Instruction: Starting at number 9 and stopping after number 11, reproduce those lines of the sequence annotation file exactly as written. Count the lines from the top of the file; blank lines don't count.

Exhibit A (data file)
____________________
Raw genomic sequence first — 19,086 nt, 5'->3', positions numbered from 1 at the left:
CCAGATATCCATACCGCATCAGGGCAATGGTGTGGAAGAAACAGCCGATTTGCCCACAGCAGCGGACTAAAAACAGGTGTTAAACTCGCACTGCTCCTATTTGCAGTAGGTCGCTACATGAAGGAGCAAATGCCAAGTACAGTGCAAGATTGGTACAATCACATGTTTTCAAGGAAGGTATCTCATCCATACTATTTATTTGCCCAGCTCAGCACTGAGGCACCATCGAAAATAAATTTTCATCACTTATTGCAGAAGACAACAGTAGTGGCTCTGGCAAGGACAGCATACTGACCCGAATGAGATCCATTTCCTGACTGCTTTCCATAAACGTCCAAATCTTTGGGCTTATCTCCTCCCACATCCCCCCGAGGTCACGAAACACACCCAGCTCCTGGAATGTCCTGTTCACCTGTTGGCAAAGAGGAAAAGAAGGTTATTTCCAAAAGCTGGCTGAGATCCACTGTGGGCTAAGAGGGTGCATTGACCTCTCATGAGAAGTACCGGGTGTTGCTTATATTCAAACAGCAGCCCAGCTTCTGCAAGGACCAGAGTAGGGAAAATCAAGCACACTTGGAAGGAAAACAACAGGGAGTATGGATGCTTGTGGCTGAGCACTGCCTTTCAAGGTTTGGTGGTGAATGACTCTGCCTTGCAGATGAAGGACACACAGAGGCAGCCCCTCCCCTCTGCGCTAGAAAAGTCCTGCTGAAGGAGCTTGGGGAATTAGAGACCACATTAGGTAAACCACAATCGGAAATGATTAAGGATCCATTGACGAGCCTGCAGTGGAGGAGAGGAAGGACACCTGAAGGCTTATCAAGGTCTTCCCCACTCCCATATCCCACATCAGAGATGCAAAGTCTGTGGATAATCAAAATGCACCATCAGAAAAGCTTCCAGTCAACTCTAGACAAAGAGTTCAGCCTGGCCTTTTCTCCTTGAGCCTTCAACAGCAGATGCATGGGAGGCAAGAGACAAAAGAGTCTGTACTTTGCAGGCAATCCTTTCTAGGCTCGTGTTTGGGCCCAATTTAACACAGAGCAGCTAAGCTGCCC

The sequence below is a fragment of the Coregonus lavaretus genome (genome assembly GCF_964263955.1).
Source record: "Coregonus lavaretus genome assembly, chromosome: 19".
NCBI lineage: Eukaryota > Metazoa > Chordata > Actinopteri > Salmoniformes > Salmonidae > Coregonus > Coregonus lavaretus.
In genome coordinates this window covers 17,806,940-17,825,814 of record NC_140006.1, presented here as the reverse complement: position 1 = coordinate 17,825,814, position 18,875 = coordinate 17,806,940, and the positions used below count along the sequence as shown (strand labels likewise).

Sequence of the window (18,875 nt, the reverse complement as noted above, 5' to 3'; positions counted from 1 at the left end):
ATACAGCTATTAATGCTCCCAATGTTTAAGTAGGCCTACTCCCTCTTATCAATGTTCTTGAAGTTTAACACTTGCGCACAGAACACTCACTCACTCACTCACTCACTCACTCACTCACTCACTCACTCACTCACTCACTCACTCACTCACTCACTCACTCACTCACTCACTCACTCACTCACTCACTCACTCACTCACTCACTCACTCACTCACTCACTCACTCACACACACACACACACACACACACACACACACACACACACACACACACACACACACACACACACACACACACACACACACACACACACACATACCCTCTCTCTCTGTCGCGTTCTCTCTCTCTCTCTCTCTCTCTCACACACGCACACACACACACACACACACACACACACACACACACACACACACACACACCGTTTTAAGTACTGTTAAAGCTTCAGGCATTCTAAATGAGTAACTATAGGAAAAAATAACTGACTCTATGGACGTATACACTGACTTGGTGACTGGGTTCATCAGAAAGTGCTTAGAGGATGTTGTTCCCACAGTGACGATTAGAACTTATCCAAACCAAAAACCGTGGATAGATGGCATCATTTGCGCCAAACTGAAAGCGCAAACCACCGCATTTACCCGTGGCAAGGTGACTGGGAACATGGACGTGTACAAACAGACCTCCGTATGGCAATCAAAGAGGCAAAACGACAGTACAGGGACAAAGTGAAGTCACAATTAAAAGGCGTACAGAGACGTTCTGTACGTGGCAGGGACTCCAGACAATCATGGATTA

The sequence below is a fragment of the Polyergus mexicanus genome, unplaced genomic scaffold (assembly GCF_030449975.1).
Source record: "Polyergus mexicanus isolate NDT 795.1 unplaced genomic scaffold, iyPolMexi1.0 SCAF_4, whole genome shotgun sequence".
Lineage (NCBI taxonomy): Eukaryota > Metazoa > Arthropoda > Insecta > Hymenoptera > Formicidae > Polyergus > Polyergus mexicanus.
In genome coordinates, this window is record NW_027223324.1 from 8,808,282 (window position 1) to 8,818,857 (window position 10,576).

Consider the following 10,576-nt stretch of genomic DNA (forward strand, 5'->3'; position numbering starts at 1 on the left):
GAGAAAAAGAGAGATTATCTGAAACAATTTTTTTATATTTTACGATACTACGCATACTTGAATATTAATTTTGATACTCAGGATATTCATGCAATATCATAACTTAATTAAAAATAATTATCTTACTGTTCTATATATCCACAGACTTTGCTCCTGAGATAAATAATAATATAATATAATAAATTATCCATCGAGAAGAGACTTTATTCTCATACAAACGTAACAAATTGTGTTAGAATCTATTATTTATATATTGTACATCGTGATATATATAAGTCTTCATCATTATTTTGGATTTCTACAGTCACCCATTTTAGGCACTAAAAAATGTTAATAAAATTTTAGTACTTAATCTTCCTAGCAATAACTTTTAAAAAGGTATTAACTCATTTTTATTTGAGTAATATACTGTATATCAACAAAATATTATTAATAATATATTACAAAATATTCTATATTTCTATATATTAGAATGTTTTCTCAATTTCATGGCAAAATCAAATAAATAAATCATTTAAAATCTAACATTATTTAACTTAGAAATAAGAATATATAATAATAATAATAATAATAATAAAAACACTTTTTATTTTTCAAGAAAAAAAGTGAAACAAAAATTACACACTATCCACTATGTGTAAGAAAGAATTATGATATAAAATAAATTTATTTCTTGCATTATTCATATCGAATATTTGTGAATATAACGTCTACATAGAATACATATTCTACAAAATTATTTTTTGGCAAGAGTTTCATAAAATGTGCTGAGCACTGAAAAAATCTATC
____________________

The sequence below is a fragment of the Polyergus mexicanus genome, unplaced genomic scaffold (assembly GCF_030449975.1).
Source record: "Polyergus mexicanus isolate NDT 795.1 unplaced genomic scaffold, iyPolMexi1.0 SCAF_4, whole genome shotgun sequence".
Lineage (NCBI taxonomy): Eukaryota > Metazoa > Arthropoda > Insecta > Hymenoptera > Formicidae > Polyergus > Polyergus mexicanus.